Katie Scarvey column: Shameless scrapbooking
Published 12:00 am Friday, January 26, 2007
By Katie Scarvey
A while back, Emily Ford from up the street popped by for a minute. I was on the couch, trying to hide the scissors in my hand.
“Are you scrapbooking??” she asked. It wasn’t said in the tone you’d use to ask someone if she was baking cookies.
I felt like she’d caught me cinching a belt around my arm while I tapped around with two fingers for a vein to shoot heroin into.
Forgive me Emily, for I have scrapbooked. Forgive me, Emily, for using “scrapbook” as a verb.
I’m not sure why I hesitate to be identified as a scrapbooker because I know many nice, normal ones. But when I hear the term, the image that pops into my head is the too-perfect woman, who can French braid her daughter’s hair eight different ways, who plans her Christmas card in June.
Scrapbooks have been around for a long time. My grandma’s old ones are full of sepia-toned photos from her teenage years, complete with funny captions and commentary. They’re wonderful, though not slick like their modern counterparts.
The first serious scrapbooking I did was for my mother-in-law’s 60th birthday. My bed was littered for three days with photos, paper, scissors and glue sticks.
I used construction paper, which would no doubt give the Creative Memories people a stroke. No ribbon borders or fancy embellishments. I knew if I approached the project with the attitude that my pages had to be perfect, I’d be paralyzed. My plan was just to pick some special photos and organize them somewhat thematically.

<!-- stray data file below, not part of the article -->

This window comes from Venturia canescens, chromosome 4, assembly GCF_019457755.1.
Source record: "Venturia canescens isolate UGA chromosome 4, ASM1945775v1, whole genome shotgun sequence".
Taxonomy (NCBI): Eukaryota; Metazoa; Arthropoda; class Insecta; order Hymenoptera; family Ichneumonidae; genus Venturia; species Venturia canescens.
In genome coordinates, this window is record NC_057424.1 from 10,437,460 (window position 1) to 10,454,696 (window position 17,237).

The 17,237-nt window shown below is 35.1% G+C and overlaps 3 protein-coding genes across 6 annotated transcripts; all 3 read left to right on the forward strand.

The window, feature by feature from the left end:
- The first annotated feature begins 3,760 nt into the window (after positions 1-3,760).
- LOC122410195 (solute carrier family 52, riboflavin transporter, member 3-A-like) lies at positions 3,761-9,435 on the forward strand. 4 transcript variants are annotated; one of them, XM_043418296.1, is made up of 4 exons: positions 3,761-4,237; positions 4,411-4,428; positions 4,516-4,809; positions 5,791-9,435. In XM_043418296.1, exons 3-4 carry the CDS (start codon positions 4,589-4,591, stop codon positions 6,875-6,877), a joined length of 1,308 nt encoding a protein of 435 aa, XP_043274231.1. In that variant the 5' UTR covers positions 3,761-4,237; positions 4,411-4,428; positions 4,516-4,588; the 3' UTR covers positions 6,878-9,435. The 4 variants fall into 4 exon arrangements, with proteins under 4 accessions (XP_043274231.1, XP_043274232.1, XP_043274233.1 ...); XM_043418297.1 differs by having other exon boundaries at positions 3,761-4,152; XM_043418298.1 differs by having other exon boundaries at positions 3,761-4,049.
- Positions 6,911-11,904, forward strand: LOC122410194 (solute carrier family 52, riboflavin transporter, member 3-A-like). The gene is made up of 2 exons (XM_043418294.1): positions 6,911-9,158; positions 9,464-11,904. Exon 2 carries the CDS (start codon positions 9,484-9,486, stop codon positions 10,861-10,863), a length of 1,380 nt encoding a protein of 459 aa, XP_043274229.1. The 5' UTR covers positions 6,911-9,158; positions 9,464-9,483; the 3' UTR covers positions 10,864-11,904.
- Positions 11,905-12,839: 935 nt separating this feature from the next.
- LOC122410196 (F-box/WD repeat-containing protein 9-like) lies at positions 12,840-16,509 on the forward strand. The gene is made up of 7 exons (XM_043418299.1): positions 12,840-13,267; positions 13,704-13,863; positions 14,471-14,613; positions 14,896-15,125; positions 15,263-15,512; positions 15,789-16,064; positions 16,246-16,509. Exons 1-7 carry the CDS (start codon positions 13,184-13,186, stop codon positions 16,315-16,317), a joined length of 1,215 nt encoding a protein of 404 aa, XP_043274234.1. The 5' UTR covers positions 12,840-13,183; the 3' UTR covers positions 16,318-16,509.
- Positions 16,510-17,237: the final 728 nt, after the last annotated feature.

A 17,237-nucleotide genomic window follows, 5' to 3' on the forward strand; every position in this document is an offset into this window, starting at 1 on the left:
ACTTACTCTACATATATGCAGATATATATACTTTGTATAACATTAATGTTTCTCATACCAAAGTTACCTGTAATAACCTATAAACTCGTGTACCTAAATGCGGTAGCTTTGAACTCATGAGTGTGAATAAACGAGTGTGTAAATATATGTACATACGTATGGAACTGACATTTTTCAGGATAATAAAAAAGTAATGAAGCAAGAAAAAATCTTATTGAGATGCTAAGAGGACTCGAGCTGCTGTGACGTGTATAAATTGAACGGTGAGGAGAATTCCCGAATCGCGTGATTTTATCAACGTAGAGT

Oh yeah, and to make my mother-in-law cry.
I didn’t plan that.
I think it was the four pages at the end, on which we wrote letters telling her why she was special. Quinn, for example, wrote that she wouldn’t ever forget how when she was burning up in the hospital before one of her surgeries, her Meemers fanned her tirelessly — a lovely memory from a nightmarish couple of days.
I don’t often scrapbook for myself, but I indulged last weekend, using photos taken while we were in Manhattan this summer for the most recent of Quinn’s brain surgeries.
For one page, I selected a photo of my daughters lying together in a hospital bed. Quinn’s head is swathed in a gauze turban, and she’s looking serenely at the camera. For no discernible reason, other than the fact that she’s a goofball, Spencer is wearing sunglasses pushed down her nose, her eyebrows raised as she gazes at Quinn with theatrical curiosity. The photo calls up the relief we all felt when Quinn came out of surgery in all important respects the same kid who went in.
I placed it on a page along with a smiling pre-op photo of Quinn with disks glued on her forehead that look like lifesavers but which are actually MRI reference points; and a shot of Spencer from an afternoon the two of us took off from the hospital to go to the Museum of Natural History. She’s striking the same hand-on-hip pose of a life-sized model of a topless native woman featured in one of the exhibits. (Goofy she may be, but Spencer’s not topless.)
As I fussed over the page, I thought about what I’d write on it, something to capture the crazy surreal quality of those weeks in the city. (Words are, for me, a big part of scrapbooking.) Then it hit me — why people scrapbook.
It’s the same reason we write poetry or essays, paint pictures, or arrange flowers. It’s a way to impose order on our chaotic lives, to shape our reality in a way that pleases us.
We can take a point of view. We can showcase the beautiful and crop out the painful. Through ordering and composing, we can find peace, even if it’s temporary.
So the next time Emily accuses me of scrapbooking, I’ll say without a trace of shame, “Why, yes, as a matter of fact I am.”
Contact Katie Scarvey at 704-797-4270 or firstname.lastname@example.org.